On friendly combatants vs enemy combatants, the Just War Theorist Michael Walzer states3 "the moral status of individual soldiers on both sides is very much the same" and that "they face one another as moral equals." Really? By this, US Marines and soldiers are morally equivalent to the Japanese soldiers who participated in the "rape of Nanking." This was a six week long massacre that started when the Imperial Japanese Army invaded the Chinese city of Nanking4 in December 1937, during which 200,000 to 300,000 residents were killed, anywhere from 20,000 to 80,000 women and children raped, and 30,000 to 40,000 POWs executed.

An Imperial Japanese soldier, smiling, prepares to publicly behead a Chinese boy. Bettmann/Getty Images

Combining Walzer's position with the above quote from Frowe means our men are not wronged by being killed. As leaders, the men under our command are the most valuable things in the world. Those who have not been in that position would say "if they were so valuable, you would take them out of the combat zone." That only shows a lack of understanding of what warfighters and leading warfighters are all about: they follow you because they wish to follow themselves through you.

The Principle of Discrimination requires friendly non-combatants and enemy non-combatants to also be morally equal: they are both innocents not to be harmed. Really? When I read that, the following comparison jumped to mind: when 9/11 occurred, there were pictures of New Yorkers running away from the collapsing buildings, and there were pictures of people in the Middle East jumping with joy. People who hold non-combatants on both sides are equal must say that those are the same pictures.

Our combatants are more valuable than enemy combatants, and our non-combatants are more valuable than enemy non-combatants. This is why you fight for the men beside you and those behind you. This is also why you don't change sides. Believing this doesn't make you a “rampaging militiaman” as Frowe dismissively states5 (she's obviously never met a militiaman), it just means you have your priorities straight.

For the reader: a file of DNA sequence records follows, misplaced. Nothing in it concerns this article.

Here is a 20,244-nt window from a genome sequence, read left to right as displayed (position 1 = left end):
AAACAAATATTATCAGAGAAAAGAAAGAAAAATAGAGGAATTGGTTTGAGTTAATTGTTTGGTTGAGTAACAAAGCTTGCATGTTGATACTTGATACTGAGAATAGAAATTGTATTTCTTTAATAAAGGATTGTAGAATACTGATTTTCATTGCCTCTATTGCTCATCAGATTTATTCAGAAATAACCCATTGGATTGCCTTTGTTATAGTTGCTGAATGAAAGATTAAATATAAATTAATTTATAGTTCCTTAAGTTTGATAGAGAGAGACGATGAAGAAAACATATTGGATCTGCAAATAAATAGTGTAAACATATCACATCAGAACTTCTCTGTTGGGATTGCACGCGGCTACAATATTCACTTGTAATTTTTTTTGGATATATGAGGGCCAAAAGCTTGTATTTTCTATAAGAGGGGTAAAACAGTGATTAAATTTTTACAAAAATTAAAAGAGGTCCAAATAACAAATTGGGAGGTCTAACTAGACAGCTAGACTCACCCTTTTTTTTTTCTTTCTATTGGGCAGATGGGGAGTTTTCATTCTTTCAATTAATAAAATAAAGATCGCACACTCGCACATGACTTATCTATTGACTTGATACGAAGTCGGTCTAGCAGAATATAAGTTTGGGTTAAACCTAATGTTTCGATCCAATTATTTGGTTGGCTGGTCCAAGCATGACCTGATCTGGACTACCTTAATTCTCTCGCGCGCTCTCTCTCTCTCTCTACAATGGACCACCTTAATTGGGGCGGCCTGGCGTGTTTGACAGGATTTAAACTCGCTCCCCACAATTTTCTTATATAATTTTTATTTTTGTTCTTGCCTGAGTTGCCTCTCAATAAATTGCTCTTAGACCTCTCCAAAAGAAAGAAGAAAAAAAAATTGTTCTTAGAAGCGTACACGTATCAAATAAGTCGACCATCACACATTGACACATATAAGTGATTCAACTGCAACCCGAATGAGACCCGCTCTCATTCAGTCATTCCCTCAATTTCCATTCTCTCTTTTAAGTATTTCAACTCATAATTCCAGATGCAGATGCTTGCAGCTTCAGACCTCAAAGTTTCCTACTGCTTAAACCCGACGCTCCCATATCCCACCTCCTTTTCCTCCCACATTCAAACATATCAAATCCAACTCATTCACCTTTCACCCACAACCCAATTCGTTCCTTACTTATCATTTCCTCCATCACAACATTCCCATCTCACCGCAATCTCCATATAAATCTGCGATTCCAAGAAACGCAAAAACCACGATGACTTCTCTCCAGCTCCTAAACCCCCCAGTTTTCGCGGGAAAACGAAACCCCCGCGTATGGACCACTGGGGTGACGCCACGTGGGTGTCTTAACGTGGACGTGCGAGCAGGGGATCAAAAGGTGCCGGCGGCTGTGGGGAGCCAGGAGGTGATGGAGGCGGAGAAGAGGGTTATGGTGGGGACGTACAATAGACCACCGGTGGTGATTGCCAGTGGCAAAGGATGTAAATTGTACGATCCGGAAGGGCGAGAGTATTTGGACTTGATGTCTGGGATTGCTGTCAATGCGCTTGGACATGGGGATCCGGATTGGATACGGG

Mike K


  1. Helen Frowe, The Ethics of War and Peace.
  2. Ibid.
  3. Michael Walzer, Just and Unjust Wars: A Moral Argument with Historical Illustrations.
  4. Iris Chang, The Rape of Nanking: The Forgotten Holocaust of World War II.
  5. Helen Frowe, The Ethics of War and Peace.


Chang, I. The Rape of Nanking: The Forgotten Holocaust of World War II. Basic Books, 2012.

Frowe, H. The Ethics of War and Peace. Taylor & Francis, 2022.

Walzer, M. Just and Unjust Wars: A Moral Argument with Historical Illustrations. Basic Books, 2015.

Friday, April 19, 2024

Hiroshima and Nagasaki, a Jus in Bello Evaluation


On 6 and 9 August 1945, the United States used nuclear weapons against the Japanese cities of Hiroshima and Nagasaki, resulting in anywhere from 129,000 to 226,000 deaths[1]. In discussing the ethical status of these events at the conclusion of the War in the Pacific, it is common (perhaps universal?) amongst Just War Theorists to treat the two bombings as a pair, that they were morally equivalent, i.e. the bombings of Hiroshima and Nagasaki were both just or both unjust. Two other possibilities are not mentioned: that the bombing of Hiroshima was unjust but the bombing of Nagasaki was just, or the reverse, that Hiroshima was just but Nagasaki was unjust. These two possibilities are not considered here, subtle and interesting that they may be, and these events will be considered morally equivalent as the jus in bello criteria are applied.

Principle of Discrimination

The Principle of Discrimination presupposes that a distinction exists between people who are threats and those that aren’t, or who are combatants and who are non-combatants[2]. The Principle requires that non-combatants are not to be directly targeted by attacks.

At the time, precision guided weapons were decades away. Also, irregular warfare (assuming terrorist mass-casualty tactics are not employed) is capable of targeted killings (very akin to assassinations) and targeted destruction of infrastructure. America could not wait for precision weapons to be developed, and the War in the Pacific was not an asymmetric war (except for Mao Tse-Tsung's guerrillas fighting the Japanese in China).

The effective discrimination between combatants and non-combatants thus depends on the technology available and the type of war being fought. Evaluation of the use of atomic weapons must be based on those factors.